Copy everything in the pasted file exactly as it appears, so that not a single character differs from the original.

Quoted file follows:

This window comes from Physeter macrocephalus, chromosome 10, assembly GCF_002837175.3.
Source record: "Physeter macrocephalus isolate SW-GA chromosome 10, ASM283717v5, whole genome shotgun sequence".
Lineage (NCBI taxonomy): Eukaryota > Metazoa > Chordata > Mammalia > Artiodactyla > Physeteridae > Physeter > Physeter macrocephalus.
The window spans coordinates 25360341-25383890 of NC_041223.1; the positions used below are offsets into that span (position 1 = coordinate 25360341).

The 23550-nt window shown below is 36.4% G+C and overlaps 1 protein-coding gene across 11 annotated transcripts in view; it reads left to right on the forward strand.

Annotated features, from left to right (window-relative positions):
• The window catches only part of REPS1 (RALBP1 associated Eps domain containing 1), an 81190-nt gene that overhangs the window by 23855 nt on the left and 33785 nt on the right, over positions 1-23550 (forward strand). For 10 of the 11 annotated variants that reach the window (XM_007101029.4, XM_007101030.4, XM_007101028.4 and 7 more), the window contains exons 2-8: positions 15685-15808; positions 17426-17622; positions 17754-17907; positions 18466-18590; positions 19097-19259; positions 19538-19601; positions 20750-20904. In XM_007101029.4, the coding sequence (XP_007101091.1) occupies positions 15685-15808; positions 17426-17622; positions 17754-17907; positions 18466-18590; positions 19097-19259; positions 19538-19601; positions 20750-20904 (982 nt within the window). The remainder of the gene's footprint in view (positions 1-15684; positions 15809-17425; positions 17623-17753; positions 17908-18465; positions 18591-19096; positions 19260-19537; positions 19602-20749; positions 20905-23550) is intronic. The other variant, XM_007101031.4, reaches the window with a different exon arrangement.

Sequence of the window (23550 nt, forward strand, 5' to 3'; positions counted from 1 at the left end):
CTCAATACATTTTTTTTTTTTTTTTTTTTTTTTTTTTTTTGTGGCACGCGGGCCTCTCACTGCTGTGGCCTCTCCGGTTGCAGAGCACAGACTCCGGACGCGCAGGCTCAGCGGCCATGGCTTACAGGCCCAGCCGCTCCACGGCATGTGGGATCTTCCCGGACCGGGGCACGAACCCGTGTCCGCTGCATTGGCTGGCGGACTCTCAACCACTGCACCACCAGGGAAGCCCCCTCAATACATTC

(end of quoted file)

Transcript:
This window comes from Physeter macrocephalus, chromosome 10, assembly GCF_002837175.3.
Source record: "Physeter macrocephalus isolate SW-GA chromosome 10, ASM283717v5, whole genome shotgun sequence".
Lineage (NCBI taxonomy): Eukaryota > Metazoa > Chordata > Mammalia > Artiodactyla > Physeteridae > Physeter > Physeter macrocephalus.
The window spans coordinates 25360341-25383890 of NC_041223.1; the positions used below are offsets into that span (position 1 = coordinate 25360341).

The 23550-nt window shown below is 36.4% G+C and overlaps 1 protein-coding gene across 11 annotated transcripts in view; it reads left to right on the forward strand.

Annotated features, from left to right (window-relative positions):
• The window catches only part of REPS1 (RALBP1 associated Eps domain containing 1), an 81190-nt gene that overhangs the window by 23855 nt on the left and 33785 nt on the right, over positions 1-23550 (forward strand). For 10 of the 11 annotated variants that reach the window (XM_007101029.4, XM_007101030.4, XM_007101028.4 and 7 more), the window contains exons 2-8: positions 15685-15808; positions 17426-17622; positions 17754-17907; positions 18466-18590; positions 19097-19259; positions 19538-19601; positions 20750-20904. In XM_007101029.4, the coding sequence (XP_007101091.1) occupies positions 15685-15808; positions 17426-17622; positions 17754-17907; positions 18466-18590; positions 19097-19259; positions 19538-19601; positions 20750-20904 (982 nt within the window). The remainder of the gene's footprint in view (positions 1-15684; positions 15809-17425; positions 17623-17753; positions 17908-18465; positions 18591-19096; positions 19260-19537; positions 19602-20749; positions 20905-23550) is intronic. The other variant, XM_007101031.4, reaches the window with a different exon arrangement.

Sequence of the window (23550 nt, forward strand, 5' to 3'; positions counted from 1 at the left end):
CTCAATACATTTTTTTTTTTTTTTTTTTTTTTTTTTTTTTGTGGCACGCGGGCCTCTCACTGCTGTGGCCTCTCCGGTTGCAGAGCACAGACTCCGGACGCGCAGGCTCAGCGGCCATGGCTTACAGGCCCAGCCGCTCCACGGCATGTGGGATCTTCCCGGACCGGGGCACGAACCCGTGTCCGCTGCATTGGCTGGCGGACTCTCAACCACTGCACCACCAGGGAAGCCCCCTCAATACATTC